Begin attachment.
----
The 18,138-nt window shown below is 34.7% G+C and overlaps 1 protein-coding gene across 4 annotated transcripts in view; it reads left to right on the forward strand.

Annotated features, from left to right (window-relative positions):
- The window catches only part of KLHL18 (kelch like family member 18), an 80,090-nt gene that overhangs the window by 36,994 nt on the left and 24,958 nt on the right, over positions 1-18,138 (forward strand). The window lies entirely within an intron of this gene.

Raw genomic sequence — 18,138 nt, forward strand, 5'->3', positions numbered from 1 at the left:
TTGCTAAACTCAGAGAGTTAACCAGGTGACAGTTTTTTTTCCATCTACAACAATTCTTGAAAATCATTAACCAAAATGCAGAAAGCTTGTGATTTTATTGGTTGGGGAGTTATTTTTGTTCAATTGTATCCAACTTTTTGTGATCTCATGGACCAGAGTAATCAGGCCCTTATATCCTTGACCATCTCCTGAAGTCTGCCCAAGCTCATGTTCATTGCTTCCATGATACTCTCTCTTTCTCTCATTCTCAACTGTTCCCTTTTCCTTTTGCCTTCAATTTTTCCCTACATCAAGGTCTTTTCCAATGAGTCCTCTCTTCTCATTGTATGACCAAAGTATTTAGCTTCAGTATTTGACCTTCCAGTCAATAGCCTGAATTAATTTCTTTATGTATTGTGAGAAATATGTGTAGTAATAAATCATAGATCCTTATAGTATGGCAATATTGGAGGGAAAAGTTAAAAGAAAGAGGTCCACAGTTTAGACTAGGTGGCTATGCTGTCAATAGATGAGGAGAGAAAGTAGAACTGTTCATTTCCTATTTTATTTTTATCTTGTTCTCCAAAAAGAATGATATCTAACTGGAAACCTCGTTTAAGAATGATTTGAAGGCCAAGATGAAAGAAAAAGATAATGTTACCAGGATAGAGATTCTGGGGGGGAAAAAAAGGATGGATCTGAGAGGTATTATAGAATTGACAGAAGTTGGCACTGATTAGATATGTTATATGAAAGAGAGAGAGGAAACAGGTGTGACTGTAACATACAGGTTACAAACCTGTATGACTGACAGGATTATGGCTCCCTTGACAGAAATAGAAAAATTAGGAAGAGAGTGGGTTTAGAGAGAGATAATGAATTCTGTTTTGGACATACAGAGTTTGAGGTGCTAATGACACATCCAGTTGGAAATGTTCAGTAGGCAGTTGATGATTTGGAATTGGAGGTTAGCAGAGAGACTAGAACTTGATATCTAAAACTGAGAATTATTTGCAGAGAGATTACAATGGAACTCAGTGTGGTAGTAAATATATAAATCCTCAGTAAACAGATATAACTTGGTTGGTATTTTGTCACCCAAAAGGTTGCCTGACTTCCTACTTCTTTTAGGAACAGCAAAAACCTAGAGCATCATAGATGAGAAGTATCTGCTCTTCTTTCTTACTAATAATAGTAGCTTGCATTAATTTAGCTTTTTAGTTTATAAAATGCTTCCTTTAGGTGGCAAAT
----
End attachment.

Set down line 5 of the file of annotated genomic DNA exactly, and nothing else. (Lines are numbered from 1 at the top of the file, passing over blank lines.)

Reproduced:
TTGCTAAACTCAGAGAGTTAACCAGGTGACAGTTTTTTTTCCATCTACAACAATTCTTGAAAATCATTAACCAAAATGCAGAAAGCTTGTGATTTTATTGGTTGGGGAGTTATTTTTGTTCAATTGTATCCAACTTTTTGTGATCTCATGGACCAGAGTAATCAGGCCCTTATATCCTTGACCATCTCCTGAAGTCTGCCCAAGCTCATGTTCATTGCTTCCATGATACTCTCTCTTTCTCTCATTCTCAACTGTTCCCTTTTCCTTTTGCCTTCAATTTTTCCCTACATCAAGGTCTTTTCCAATGAGTCCTCTCTTCTCATTGTATGACCAAAGTATTTAGCTTCAGTATTTGACCTTCCAGTCAATAGCCTGAATTAATTTCTTTATGTATTGTGAGAAATATGTGTAGTAATAAATCATAGATCCTTATAGTATGGCAATATTGGAGGGAAAAGTTAAAAGAAAGAGGTCCACAGTTTAGACTAGGTGGCTATGCTGTCAATAGATGAGGAGAGAAAGTAGAACTGTTCATTTCCTATTTTATTTTTATCTTGTTCTCCAAAAAGAATGATATCTAACTGGAAACCTCGTTTAAGAATGATTTGAAGGCCAAGATGAAAGAAAAAGATAATGTTACCAGGATAGAGATTCTGGGGGGGAAAAAAAGGATGGATCTGAGAGGTATTATAGAATTGACAGAAGTTGGCACTGATTAGATATGTTATATGAAAGAGAGAGAGGAAACAGGTGTGACTGTAACATACAGGTTACAAACCTGTATGACTGACAGGATTATGGCTCCCTTGACAGAAATAGAAAAATTAGGAAGAGAGTGGGTTTAGAGAGAGATAATGAATTCTGTTTTGGACATACAGAGTTTGAGGTGCTAATGACACATCCAGTTGGAAATGTTCAGTAGGCAGTTGATGATTTGGAATTGGAGGTTAGCAGAGAGACTAGAACTTGATATCTAAAACTGAGAATTATTTGCAGAGAGATTACAATGGAACTCAGTGTGGTAGTAAATATATAAATCCTCAGTAAACAGATATAACTTGGTTGGTATTTTGTCACCCAAAAGGTTGCCTGACTTCCTACTTCTTTTAGGAACAGCAAAAACCTAGAGCATCATAGATGAGAAGTATCTGCTCTTCTTTCTTACTAATAATAGTAGCTTGCATTAATTTAGCTTTTTAGTTTATAAAATGCTTCCTTTAGGTGGCAAAT